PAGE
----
SciTech Briefs

New Alzheimer’s drug slows cognitive decline

A new, experimental drug developed by Biogen Indec sharply slowed decline in cognitive function in a small, clinical trial of Alzheimer’s patients. The drug, called aducanumab or BIIB037, is designed to rid the brain of amyloid plaque, which is widely believed to be the cause of dementia in Alzheimer’s patients.

The trial consisted of 166 patients randomly assigned to get either the drug or a placebo; the drug not only slowed cognitive decline but also substantially reduced plaque in the brain. Higher doses were more effective than lower doses. The results were presented in Nice, France, at the International Conference on Alzheimer’s and Parkinson’s Diseases and Related Neurological Disorders. Biogen hopes to begin larger trials sometime this year.

Source: New York Times

Crocodile ancestor was top predator before dinosaurs

A newly discovered crocodilian ancestor, Carnufex carolinensis, is believed to have been North America’s top predator before dinosaurs arrived on the continent. Carnufex was a 9-foot long, land-dwelling crocodylomorph that walked on its hind legs, preying upon armored reptiles and early mammal relatives.

Paleontologists from North Carolina State University and the North Carolina Museum of Natural Sciences recovered parts of Carnufex’s skull, spine, and upper forelimb from the Pekin Formation in Chatham County, North Carolina. A complete image of the skull was produced using a high-resolution surface scanner after scanning the pieces. A paper entitled “Early crocodylomorph increases top tier predator diversity during rise of dinosaurs” was published in Scientific Reports.

Source: Science Daily

Stars forming in dust cloud in nearby galaxy

An international team of researchers have discovered that over one million stars are forming in a dust cloud buried within a supernebula in a dwarf galaxy known as NGC 5253, in the constellation Centaurus. The dust surrounding these stars is approximately 15,000 times larger than the mass of our sun, and is around 3 million years old — relatively young in astronomical terms.

“I’ve been searching for the gas cloud that is forming the supernebula and its star cluster for years. Now we have detected it,” said Jean Turner, a professor of physics and astronomy in the University of California, Los Angeles College and lead author of the research. The research was part of the Submillimeter Array project, and was published last Thursday in the journal Nature.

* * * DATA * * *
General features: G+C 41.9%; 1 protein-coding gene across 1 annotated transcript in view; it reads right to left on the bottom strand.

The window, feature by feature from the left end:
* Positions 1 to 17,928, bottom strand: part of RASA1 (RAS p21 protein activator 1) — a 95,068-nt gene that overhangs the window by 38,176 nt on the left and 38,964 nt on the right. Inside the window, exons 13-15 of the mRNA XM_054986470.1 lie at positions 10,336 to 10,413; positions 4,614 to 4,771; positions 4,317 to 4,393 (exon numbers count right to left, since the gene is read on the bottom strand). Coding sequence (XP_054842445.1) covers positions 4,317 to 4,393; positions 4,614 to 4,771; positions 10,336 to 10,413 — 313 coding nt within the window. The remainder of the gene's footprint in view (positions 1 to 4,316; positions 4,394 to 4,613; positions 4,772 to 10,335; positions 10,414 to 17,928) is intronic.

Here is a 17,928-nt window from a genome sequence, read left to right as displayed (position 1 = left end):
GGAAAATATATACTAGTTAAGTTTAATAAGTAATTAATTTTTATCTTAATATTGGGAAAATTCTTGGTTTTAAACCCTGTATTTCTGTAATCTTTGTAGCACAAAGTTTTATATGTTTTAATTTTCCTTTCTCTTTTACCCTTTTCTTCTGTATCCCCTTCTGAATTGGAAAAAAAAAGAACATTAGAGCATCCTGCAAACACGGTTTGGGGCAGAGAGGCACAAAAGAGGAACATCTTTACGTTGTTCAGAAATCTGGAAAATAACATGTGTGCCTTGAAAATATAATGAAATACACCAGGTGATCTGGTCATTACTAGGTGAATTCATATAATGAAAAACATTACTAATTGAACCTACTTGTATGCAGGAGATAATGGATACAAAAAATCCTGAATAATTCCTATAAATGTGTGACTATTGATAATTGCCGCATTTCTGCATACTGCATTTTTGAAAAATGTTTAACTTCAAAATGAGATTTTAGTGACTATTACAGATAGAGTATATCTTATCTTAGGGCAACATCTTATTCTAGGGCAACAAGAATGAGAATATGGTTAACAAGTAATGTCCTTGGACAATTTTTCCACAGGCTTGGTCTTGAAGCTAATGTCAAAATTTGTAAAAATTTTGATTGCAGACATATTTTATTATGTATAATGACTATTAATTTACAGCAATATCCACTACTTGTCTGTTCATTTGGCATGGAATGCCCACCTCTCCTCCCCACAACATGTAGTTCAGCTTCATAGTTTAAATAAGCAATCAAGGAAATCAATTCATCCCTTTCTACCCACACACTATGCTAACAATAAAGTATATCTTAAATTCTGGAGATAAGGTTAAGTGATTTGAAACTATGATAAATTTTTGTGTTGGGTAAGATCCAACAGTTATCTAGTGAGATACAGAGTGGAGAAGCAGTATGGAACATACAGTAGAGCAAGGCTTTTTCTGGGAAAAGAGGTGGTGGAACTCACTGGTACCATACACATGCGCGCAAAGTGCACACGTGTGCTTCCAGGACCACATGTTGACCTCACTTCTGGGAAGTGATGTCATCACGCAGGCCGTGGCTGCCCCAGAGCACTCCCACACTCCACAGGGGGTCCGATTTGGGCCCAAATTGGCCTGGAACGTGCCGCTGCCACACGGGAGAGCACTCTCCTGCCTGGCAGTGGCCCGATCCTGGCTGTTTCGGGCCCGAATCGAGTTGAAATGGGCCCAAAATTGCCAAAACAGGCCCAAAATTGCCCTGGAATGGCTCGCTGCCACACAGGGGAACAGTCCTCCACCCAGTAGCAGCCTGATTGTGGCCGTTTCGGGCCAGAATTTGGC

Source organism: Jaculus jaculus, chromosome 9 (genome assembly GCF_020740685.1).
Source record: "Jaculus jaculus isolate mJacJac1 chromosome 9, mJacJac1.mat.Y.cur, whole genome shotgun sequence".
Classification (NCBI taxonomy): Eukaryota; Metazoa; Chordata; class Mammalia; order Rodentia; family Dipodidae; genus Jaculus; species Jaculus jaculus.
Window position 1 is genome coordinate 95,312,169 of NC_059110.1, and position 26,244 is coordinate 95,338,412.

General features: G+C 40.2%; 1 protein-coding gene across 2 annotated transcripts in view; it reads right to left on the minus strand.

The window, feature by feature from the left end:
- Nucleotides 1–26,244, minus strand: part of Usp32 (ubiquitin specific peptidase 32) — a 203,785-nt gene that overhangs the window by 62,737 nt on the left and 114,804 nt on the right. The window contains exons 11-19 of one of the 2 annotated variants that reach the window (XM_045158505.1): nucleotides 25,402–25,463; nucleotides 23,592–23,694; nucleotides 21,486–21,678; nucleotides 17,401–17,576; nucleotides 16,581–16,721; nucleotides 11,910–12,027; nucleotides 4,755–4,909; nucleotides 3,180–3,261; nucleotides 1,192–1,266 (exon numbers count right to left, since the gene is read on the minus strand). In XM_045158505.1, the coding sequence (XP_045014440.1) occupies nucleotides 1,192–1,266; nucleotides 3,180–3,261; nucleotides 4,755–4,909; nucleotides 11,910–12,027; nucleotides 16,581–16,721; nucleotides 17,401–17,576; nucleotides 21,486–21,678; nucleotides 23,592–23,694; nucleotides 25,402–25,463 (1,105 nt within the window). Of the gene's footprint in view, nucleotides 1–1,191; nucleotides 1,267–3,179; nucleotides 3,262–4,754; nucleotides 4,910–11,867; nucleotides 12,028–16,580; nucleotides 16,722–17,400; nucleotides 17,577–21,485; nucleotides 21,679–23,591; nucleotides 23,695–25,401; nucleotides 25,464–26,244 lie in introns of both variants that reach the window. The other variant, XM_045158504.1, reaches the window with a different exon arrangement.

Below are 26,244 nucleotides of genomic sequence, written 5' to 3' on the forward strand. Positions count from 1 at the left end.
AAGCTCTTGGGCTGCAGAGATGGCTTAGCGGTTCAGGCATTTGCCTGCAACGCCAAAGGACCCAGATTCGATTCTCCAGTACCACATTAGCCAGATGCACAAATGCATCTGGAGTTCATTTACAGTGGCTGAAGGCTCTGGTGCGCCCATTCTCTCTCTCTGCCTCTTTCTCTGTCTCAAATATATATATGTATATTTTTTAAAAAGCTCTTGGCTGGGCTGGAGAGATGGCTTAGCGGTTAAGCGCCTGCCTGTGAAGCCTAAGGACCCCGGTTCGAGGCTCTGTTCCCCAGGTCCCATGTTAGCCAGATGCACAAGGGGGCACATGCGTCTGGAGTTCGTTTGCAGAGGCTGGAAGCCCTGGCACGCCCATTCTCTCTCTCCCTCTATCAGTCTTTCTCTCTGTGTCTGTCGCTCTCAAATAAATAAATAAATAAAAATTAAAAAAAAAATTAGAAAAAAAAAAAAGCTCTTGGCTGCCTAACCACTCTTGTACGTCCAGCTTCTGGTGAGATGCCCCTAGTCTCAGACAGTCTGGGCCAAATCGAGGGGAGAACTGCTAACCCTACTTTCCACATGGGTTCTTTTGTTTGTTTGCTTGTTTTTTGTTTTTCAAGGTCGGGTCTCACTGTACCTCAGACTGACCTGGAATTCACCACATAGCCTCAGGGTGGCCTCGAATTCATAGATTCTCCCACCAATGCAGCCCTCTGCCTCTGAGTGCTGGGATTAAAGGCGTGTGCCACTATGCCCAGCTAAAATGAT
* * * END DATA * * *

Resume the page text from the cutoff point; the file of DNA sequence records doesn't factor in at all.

Source: Science Daily

New 3-D printer inspired by Terminator 2

A new 3-D printing technique works 100 times faster than conventional 3-D printers by lifting objects out of a pool of resin. The technique was derived from a scene in Terminator 2, in which the T-1000 robot rises from a pot of molten metal. The idea was to have “an object rise out of a puddle in real time with essentially no waste,” explained Joseph DeSimone, a professor of chemistry at University of North Carolina and a founder of the company Carbon3D.

The technique, called Continuous Liquid Interface Production (CLIP), uses a moving platform to lift printed objects out of a reservoir of liquid resin. The technique combines pulses of light, solidifying the resin, and oxygen, which prevents parts of the resin from solidifying, to craft intricate three-dimensional objects.

Source: The Guardian

Mushrooms found to glow in order to attract insects

The luminous fungus Neonothopanus gardneri, which grows at the base of palm trees in Brazilian forests, lights up to attract insects that will spread its spores, according to a recent study. To find the reason for the glow, scientists placed mushroom decoys at tree bases and lit some of the decoys with green LEDs to mimic the real mushroom’s bioluminescencewhile leaving the others without LEDs.

After five nights, the scientists found the luminescent decoys had more insects. They collected 12 insects from the dark mushrooms and 42 insects from the glowing ones, concluding that the purpose of the glow was to attract insects. It was also determined that the mushrooms follow a rhythm, which allows them to only light up at night. The study was published online in Current Biology.

Source: Science Mag

Solar eclipse witnessed by millions in the UK

This past Friday, millions of people across the United Kingdom and Northern Europe witnessed a solar eclipse, which occurs when the moon comes between the Earth and the sun. BBC footage revealed interesting features regarding the eclipse, namely a clear view of “Baily’s beads,” the light at the edge of the Moon.

In all parts of the UK, the eclipse reached 83 percent, with the darkness peaking at about 09:35 GMT. The period of greatest darkness lasted nearly three minutes and occurred over a spot in the Norwegian Sea at 09:46 GMT. Researchers at the National Eclipse Weather Experiment asked the public to record weather conditions during the eclipse in order to improve future weather forecasting. The UK will not experience a solar eclipse of this magnitude again until 2026.

Source: The BBC